Monday, November 30, 2020

November Reading


As I wrote this, the rain is fairly throwing itself at the windows so I’ve made the most of it being a weekend by not getting up. Mabel is at the foot of the bed, ostensibly sleeping but really on the alert for a twitching toe under the duvet - up there as one of her top 10 favourite things to attack. 

I finished reading Pride and Prejudice last night and enjoyed it far more than I remember enjoying it last time I opened the pages. And even more than the last time, I can hear the actors from the rightly-lauded BBC version speaking the words, especially Benjamin Whitrow and Alison Steadman, who's Mrs Bennett shriek had not yet been wheeled out so often as to become tiresome. 

By the way, did anyone realise that Jennifer Ehle is American? I only found out a couple of weeks ago. Mind. Blown. 

My copy of P&P was the school copy of a former colleague of mine. Jude was one of those people whose intellect was so enormous, I thought the effort of finding words in her huge mind dictionary, that it showed her speech. If not in a hurry, it could be fascinating to watch her form long, erudite sentences. If you were in a hurry though...

Anyway, I was fond of her and we worked together for many year. Jude did only a few short months into her retirement, which is cruel of fate. I do think of her around this time of year, so it’s nice opening the pages and finding little notes in the margins. On one there is the word JAM in pencilled caps. I don’t know if it was a comment on the particularly complex sentence above, or if she had genuinely run out of jam, so wrote a quick reminder.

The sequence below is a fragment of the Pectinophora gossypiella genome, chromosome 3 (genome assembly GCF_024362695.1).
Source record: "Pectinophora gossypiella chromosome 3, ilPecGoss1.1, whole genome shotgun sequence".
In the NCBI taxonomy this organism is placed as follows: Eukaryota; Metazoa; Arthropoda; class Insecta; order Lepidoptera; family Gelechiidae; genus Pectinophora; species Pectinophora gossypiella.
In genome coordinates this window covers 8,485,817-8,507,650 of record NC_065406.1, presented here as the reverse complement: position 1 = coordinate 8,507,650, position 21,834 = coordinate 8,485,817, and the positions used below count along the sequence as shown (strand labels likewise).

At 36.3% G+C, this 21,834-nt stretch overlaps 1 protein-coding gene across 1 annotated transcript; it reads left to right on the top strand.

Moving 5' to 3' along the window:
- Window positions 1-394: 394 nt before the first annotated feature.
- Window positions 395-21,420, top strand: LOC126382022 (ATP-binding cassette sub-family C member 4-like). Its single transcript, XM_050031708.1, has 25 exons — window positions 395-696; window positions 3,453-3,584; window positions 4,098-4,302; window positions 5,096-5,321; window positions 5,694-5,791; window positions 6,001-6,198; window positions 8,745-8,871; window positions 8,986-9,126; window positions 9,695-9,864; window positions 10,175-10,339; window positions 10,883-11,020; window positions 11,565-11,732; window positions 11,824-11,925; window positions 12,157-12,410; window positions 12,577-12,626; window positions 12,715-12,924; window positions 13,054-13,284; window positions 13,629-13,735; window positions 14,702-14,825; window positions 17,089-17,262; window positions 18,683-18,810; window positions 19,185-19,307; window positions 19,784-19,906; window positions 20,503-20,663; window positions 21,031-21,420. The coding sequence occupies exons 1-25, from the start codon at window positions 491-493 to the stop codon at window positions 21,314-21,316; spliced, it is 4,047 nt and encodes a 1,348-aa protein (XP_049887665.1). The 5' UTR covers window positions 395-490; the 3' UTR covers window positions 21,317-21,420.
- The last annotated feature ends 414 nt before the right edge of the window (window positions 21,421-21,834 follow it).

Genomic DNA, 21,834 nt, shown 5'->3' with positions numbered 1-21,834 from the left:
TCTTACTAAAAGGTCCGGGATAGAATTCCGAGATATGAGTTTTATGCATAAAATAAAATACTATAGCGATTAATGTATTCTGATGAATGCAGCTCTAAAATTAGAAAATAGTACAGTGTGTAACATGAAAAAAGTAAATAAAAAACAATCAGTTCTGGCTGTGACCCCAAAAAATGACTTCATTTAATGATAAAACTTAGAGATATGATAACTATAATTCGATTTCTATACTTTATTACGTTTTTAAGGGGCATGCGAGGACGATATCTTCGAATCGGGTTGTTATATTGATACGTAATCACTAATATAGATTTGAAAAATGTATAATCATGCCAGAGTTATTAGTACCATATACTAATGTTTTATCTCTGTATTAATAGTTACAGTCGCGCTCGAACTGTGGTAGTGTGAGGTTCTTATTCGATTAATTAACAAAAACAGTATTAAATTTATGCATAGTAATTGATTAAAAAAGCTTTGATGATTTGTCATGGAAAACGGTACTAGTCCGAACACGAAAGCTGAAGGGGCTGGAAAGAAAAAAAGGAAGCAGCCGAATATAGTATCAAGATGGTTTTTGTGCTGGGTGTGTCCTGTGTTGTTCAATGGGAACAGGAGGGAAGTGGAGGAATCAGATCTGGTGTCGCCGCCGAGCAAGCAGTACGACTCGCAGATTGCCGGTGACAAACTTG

Sandi Toksvig made me laugh out loud and was filled with a warmth that envelopes you as you read it. And some sharp thinking on society, intermingled with touching family reminiscences and cracking celebrity anecdotes. 

Ghostland is a satisfying canter through ghost stories and films. Pine was a proper gothic horror that made the hairs on the back of my neck stand up, which is what it should do. Loved the depiction of children on the brink of growing up and away from the places and people they love too. 

Poor George Eliot, forever doomed to be thought plain, if not outright ugly, to have been overshadowed by Dickens despite being more widely read, to have been, to have been so insecure in her lifetime. 

Negroland is worth all the superlatives laden upon it as Margot Jefferson detailed her childhood, the blurred boundaries faced by the prosperous Black community in Chicago. Going to a mainly white “good” school but facing minor aggressions, thoughtlessness and outright racism, she found herself trapped between 2 worlds. Her mother sounds wonderful - a fabulous character. Jefferson is particularly good on the strain faced by Black women who cannot, for an instant, admit to any weakness, who have to be strong, who have to carry on regardless of their own tiredness. 

"Civil rights. The New Left. Black Power. Feminism. Gay rights. To be remade so many times in one generation is surely a blessing. 
So I won't trap myself into quantifying which matters more, race, or gender, or class. Race, gender and class are basic elements of one's living. Basic as utensils and clothing, always in use; always needing repairs and updates. Basic as body and health, justice and reason, passion and emancipation. So the question isn't "what matter's most?," it's "How does each matter?" Gender, race, class; class, race, gender - your three in one and one in three."

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